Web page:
There must be something in the late September air that brings out thousands of 20-year-old politically savvy students clad in their favorite anti-capitalist T-shirts and following a 30-foot paper-mache replica of a greedy politician down Washington streets. But many wonder why these thousands of people crowd up the streets to the point where GW cancels classes.
While some arguments against the International Monetary Fund and the World Bank have a sound basis, the circus surrounding these protests hide any real issues. The practices of the IMF and World Bank are so enormously complex that one could write a doctoral thesis explaining every detail. But the basic purpose of each organization is succinct and clear: to help those in need. In the end, underdeveloped nations find themselves better off because of the work of these two organizations.
Everyone has the right to speak out against either group. But what this last weekend in September boils down to is a worldwide cry to any and all people to come and show the world their opinion on whatever they wish.
You want to disagree with U.S. policy in China? Come on over two blocks from the White House. You do not agree with capitalism? Step on up to the front of the line. At the protest two years ago, there was a sign protesting the America’s role in the Elian Gonzalez affair.
There may be problems with the IMF and World Bank, but steps have been taken to improve the structure of both. The United Nations University in Tokyo recently suggested that steps be taken to monitor both organizations to ensure that funds and resources reach their intended destinations. Domestically, Congress passed a bill scrutinizing the IMF and World Bank, asking that the United Nations place them under a more watchful eye.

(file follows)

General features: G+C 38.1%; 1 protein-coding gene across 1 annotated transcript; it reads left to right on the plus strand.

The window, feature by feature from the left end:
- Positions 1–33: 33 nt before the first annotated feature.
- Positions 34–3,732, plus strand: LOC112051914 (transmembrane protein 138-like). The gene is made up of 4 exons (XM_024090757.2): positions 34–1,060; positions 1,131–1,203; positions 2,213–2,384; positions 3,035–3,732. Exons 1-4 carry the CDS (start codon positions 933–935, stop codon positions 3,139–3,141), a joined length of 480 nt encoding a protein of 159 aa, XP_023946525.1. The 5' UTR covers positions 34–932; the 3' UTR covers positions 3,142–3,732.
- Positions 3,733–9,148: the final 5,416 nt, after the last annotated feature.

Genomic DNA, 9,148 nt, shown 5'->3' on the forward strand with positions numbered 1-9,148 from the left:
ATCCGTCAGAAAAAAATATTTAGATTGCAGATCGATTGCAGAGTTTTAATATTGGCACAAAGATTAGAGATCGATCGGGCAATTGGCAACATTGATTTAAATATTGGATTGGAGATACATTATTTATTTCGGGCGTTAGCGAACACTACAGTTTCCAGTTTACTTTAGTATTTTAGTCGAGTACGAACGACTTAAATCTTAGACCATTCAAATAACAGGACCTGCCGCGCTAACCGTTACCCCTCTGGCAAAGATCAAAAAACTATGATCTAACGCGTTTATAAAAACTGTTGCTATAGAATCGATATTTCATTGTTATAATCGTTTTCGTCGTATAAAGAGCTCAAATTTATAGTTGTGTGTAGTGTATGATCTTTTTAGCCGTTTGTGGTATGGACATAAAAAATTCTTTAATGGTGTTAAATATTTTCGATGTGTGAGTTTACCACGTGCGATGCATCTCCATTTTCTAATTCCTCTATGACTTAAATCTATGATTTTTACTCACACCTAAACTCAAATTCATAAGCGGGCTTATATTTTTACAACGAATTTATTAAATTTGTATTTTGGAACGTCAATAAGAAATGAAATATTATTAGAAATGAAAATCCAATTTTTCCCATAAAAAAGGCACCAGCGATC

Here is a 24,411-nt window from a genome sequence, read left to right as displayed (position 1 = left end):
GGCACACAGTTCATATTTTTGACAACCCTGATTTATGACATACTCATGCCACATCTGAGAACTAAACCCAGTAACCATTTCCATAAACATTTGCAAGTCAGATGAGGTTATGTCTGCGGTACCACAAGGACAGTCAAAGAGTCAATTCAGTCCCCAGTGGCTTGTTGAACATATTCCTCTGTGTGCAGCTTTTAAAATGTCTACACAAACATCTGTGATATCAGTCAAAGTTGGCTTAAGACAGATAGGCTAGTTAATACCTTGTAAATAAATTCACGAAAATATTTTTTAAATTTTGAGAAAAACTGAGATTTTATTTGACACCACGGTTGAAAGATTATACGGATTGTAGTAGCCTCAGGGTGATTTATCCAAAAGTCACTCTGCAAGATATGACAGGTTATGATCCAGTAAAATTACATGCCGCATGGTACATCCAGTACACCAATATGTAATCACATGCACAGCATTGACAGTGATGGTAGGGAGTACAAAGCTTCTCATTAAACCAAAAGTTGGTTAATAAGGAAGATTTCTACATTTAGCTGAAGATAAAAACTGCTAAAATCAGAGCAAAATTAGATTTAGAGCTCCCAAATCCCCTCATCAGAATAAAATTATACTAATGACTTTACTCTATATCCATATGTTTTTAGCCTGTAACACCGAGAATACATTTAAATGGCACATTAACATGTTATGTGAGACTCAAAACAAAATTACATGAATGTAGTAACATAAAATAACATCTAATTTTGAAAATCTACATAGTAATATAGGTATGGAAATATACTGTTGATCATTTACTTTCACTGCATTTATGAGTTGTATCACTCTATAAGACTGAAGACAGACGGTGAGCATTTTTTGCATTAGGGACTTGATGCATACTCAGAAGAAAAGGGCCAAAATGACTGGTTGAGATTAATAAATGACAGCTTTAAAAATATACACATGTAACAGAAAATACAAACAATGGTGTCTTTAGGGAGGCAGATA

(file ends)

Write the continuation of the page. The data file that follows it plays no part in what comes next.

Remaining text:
The international community has responded to the criticism of protests across the globe. Why call a legion of students to descend on two small city blocks? Even in D.C., this is going overboard.
While there are some who make the trek to D.C. shouting their disgust for the practices of the World Bank and IMF, the majority simply come along for the ride..
Two years ago, a few days before the first protests, C-SPAN aired special training sessions where protesters learned how to protest. But if these people were so staunch in their beliefs, if they truly only wanted to be heard among the many, do they really need people to show them how to stand up for what they believe in?
-The writer is a sophomore majoring in international affairs and Judaic studies.